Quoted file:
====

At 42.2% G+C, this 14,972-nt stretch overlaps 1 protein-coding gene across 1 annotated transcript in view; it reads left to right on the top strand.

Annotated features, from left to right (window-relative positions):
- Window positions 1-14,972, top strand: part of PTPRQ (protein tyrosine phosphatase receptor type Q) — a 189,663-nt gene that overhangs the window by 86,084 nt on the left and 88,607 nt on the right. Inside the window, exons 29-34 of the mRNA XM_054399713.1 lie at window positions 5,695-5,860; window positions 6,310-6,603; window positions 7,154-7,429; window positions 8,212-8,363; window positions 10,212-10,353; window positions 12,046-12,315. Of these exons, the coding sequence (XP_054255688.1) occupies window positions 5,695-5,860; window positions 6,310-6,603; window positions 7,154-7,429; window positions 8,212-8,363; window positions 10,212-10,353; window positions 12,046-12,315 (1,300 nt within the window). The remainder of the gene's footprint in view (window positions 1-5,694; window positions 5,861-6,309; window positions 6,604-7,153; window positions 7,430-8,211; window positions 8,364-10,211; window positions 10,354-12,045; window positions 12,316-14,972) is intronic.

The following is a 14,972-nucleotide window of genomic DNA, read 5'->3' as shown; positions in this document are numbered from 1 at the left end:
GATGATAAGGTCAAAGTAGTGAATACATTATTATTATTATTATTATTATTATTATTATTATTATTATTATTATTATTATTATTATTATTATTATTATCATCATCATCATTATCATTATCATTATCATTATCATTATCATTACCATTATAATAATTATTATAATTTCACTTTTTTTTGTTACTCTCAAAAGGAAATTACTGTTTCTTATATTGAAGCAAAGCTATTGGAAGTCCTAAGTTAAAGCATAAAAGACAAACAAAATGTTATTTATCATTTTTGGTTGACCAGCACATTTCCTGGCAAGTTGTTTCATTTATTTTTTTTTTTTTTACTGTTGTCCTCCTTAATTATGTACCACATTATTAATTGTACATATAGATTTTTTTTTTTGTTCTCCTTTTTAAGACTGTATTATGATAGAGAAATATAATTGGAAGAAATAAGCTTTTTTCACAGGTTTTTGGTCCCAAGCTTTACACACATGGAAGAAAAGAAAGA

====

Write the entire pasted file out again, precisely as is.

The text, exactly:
At 42.2% G+C, this 14,972-nt stretch overlaps 1 protein-coding gene across 1 annotated transcript in view; it reads left to right on the top strand.

Annotated features, from left to right (window-relative positions):
- Window positions 1-14,972, top strand: part of PTPRQ (protein tyrosine phosphatase receptor type Q) — a 189,663-nt gene that overhangs the window by 86,084 nt on the left and 88,607 nt on the right. Inside the window, exons 29-34 of the mRNA XM_054399713.1 lie at window positions 5,695-5,860; window positions 6,310-6,603; window positions 7,154-7,429; window positions 8,212-8,363; window positions 10,212-10,353; window positions 12,046-12,315. Of these exons, the coding sequence (XP_054255688.1) occupies window positions 5,695-5,860; window positions 6,310-6,603; window positions 7,154-7,429; window positions 8,212-8,363; window positions 10,212-10,353; window positions 12,046-12,315 (1,300 nt within the window). The remainder of the gene's footprint in view (window positions 1-5,694; window positions 5,861-6,309; window positions 6,604-7,153; window positions 7,430-8,211; window positions 8,364-10,211; window positions 10,354-12,045; window positions 12,316-14,972) is intronic.

The following is a 14,972-nucleotide window of genomic DNA, read 5'->3' as shown; positions in this document are numbered from 1 at the left end:
GATGATAAGGTCAAAGTAGTGAATACATTATTATTATTATTATTATTATTATTATTATTATTATTATTATTATTATTATTATTATTATTATTATTATCATCATCATCATTATCATTATCATTATCATTATCATTATCATTACCATTATAATAATTATTATAATTTCACTTTTTTTTGTTACTCTCAAAAGGAAATTACTGTTTCTTATATTGAAGCAAAGCTATTGGAAGTCCTAAGTTAAAGCATAAAAGACAAACAAAATGTTATTTATCATTTTTGGTTGACCAGCACATTTCCTGGCAAGTTGTTTCATTTATTTTTTTTTTTTTTACTGTTGTCCTCCTTAATTATGTACCACATTATTAATTGTACATATAGATTTTTTTTTTTGTTCTCCTTTTTAAGACTGTATTATGATAGAGAAATATAATTGGAAGAAATAAGCTTTTTTCACAGGTTTTTGGTCCCAAGCTTTACACACATGGAAGAAAAGAAAGA